Endometriosis ~ Abdominal Pain ~ Endo ~ Scar Tissue ~ Adhesions ~ Infertility ~ Hysterectomy

Wednesday, April 04, 2007

'Lung Endometriosis is Life Threatening and can be Fatal,' Says Glynis Wallace, DMD, Author, Living with Lung and Colon Endometriosis

Download this press release as an Adobe PDF document.
The truth about Lung Endometriosis is incontrovertible -- malice may attack it, ignorance may deride it, but in the end, you are forced to face it. This non-cancerous disease, lung endometriosis, can be fatal. You can die from lung endometriosis. Does this sound alarming? It should. In the misinformation aftermath of last month's National Endometriosis Awareness month observation, it is now supremely evident that the message about the perils of endometriosis is vastly understated, according to Glynis Wallace, DMD, author of the globally acclaimed book Living With Lung and Colon Endometriosis: Catamenial Pneumothorax, and the founder of the new website www.catamenialpneumothorax.org.
Torrance, CA (PRWeb) April 4, 2007 -- You can die from lung endometriosis. Does this sound alarming? It should.
In the misinformation aftermath of last month's National Endometriosis Awareness month observation, it is now supremely evident that the message about the perils of endometriosis is vastly understated, according to Glynis Wallace, DMD, author of the globally acclaimed book Living With Lung and Colon Endometriosis: Catamenial Pneumothorax, and the founder of the new website www.catamenialpneumothorax.org. This life threatening and devastating disease is finally receiving worldwide recognition among physicians and its victims.
Explains Dr. Wallace, "Morbidity and mortality is a little known result of endometriosis that causes the lung(s) to collapse (also known as Catamenial Hemopneumothorax and Catamenial Pneumothorax). There is misinformation or a misnomer in the world of endometriosis that you cannot die from endometriosis. This information is incorrect."
How can this be fatal?
Lung endometriosis resulting in Catamenial Hemopneumothorax and Catamenial Pneumothorax causes the inability to breathe. Says Dr. Wallace, "We need oxygen to keep us alive, when breathing stops, the heart soon stops beating, brain damage occurs leading to irreversible consequences."
Her personal quest to manage her own battle with lung endometriosis underscores the severity of the symptoms.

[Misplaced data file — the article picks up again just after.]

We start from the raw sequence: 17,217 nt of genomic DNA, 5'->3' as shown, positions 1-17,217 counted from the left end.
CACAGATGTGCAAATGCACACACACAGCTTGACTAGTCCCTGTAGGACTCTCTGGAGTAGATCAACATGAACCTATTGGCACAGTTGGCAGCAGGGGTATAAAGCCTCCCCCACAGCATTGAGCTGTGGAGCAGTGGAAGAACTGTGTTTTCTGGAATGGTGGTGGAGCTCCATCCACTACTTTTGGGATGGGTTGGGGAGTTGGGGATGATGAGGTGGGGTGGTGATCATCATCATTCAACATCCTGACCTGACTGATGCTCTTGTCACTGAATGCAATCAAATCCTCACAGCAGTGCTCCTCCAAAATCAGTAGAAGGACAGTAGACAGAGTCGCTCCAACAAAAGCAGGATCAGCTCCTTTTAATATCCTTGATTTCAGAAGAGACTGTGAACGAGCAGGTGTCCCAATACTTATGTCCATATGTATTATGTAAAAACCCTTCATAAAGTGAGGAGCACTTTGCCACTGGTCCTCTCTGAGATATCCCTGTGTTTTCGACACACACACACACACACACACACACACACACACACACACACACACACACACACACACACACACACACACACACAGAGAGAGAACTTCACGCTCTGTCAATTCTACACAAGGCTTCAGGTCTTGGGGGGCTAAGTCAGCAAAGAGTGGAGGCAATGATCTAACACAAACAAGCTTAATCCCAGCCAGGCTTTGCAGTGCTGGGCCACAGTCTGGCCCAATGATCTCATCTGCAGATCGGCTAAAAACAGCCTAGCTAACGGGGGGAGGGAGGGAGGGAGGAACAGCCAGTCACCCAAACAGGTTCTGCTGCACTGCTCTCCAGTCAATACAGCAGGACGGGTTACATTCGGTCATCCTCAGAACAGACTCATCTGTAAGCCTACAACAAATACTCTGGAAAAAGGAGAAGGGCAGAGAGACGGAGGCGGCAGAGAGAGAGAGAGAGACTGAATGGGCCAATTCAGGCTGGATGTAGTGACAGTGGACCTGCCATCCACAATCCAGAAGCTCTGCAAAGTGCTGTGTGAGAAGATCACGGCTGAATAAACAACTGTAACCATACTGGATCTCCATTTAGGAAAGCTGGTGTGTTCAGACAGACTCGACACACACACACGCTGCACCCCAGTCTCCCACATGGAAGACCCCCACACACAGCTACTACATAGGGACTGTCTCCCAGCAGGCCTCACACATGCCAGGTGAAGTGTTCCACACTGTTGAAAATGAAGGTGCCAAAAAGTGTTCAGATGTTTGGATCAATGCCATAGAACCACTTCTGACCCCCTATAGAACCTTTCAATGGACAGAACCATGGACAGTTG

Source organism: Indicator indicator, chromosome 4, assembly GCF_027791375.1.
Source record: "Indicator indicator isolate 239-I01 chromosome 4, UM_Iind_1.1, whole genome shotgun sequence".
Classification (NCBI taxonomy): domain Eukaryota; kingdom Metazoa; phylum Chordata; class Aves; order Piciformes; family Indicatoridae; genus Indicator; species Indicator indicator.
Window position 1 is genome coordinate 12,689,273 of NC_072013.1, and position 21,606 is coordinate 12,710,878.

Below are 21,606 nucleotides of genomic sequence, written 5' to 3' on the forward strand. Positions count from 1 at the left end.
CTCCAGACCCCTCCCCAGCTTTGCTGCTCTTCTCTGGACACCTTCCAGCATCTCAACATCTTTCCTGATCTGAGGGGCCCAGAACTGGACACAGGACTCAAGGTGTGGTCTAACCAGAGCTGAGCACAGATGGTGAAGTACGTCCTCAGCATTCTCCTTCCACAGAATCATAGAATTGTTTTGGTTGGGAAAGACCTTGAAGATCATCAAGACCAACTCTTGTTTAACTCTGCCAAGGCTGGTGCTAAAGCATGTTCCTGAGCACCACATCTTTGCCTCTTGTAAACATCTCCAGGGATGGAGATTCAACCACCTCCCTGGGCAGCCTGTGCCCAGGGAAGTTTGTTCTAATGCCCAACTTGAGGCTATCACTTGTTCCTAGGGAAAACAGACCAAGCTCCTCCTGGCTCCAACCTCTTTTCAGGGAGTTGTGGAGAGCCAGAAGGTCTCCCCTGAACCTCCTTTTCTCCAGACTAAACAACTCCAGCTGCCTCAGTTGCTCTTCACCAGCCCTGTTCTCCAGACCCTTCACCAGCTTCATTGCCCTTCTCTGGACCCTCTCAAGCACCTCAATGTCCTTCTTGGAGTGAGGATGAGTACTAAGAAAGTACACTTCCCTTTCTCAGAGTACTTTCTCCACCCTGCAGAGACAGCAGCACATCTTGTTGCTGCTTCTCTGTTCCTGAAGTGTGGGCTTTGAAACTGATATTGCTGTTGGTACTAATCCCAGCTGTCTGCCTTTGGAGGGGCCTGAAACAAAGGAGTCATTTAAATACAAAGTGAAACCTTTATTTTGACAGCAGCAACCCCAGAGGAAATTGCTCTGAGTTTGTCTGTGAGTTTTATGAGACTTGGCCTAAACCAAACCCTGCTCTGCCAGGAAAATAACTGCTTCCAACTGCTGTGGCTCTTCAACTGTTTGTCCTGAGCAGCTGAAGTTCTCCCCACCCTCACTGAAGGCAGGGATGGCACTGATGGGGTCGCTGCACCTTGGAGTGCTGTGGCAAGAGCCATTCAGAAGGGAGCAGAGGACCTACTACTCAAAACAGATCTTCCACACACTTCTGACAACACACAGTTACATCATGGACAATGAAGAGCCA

Recounts Dr. Wallace, "My last catamenial pneumothorax started with 'shortness of breath' leading to the seventh chest tube placement, a tension pneumothorax and decompression of my chest.
Dr. Wallace, a former USAF Major and a graduate of Tufts University School of Dental Medicine, explains that diagnosing endometriosis early is an important first step in helping "prevent" endometriosis sufferers from experiencing a life of monthly pain, discomfort and even some life threatening symptoms.
"Living with Lung and Colon Endometriosis: Catamenial Pneumothorax," outlines Dr. Wallace's 13-year experience with pulmonary endometriosis through narrative summaries from the physicians who attempted to control this disease. As an active duty military officer, she underwent extensive and extremely thorough diagnostic tests to determine fitness for duty. This led to excellent medical treatment, which allowed her to continue serving on active duty.
Endometriosis is an abnormal growth of tissue in the pelvic area and can travel through the body attaching to organs in its path. It has many undefined symptomatic presentations. The symptoms may include back pain, chest pain, shortness of breath, pressure, bloating, constipation, seizures, fatigue and consistently painful menstrual cramps.
View Endometriosis Migration Organ Documentation blog at http://blog.catamenialpneumothorax.org. Dr. Wallace recently launched the website www.catamenialpneumothorax.org to spearhead quicker, easier and more widespread global diagnosis, and subsequent treatment regimes.
For media inquiries, please contact Peggy C. Frank, MBA, Frank Public Relations Worldwide, 818-735-3591, pfrank @ frankpr.com, www.frankpr.com.
http://www.emediawire.com/releases/2007/4/emw516304.htm

3 comments:

Lashing Out Against Endo said...

I am so glad that you have posted this. I have been through two excision surgeries due to Stage IV Endometriosis. The last one resulted in a Bowel and Rectal Resection. I am 5 months Post-Op and recovering. And now I have a white Cyst in the back of my throat. Pneumonia that was too hard to clear after I never have had it before. And now Asthma, I am really thinking that this is what is going on with me.

April Crawford said...

I have been battling endo for 14 years and im at a stage 4 as well, I have had 7 surgeries and was told was growing up... im wondering now if this is occurring, wish they find a cure...

Scaredmom said...

I believe my daughter is suffering greatly from this, it started out with lower right side pain when she was 13, and has progressed across her abdomen to the other side, she has suffered severe nose bleeds with each period, extremely painful periods, pain in her head, shoulder pain, she has a hard time breathing, shes in constant sever pain. I have had a hard time getting any doctors to listen to me because she is so young (19 yrs old now) they don't believe that's what it could be, but we have been in and out of hospitals for 6 years with no results of anything else they have tested for so they just leave it at that, and test no further. how can I get a doctor to listen! :'(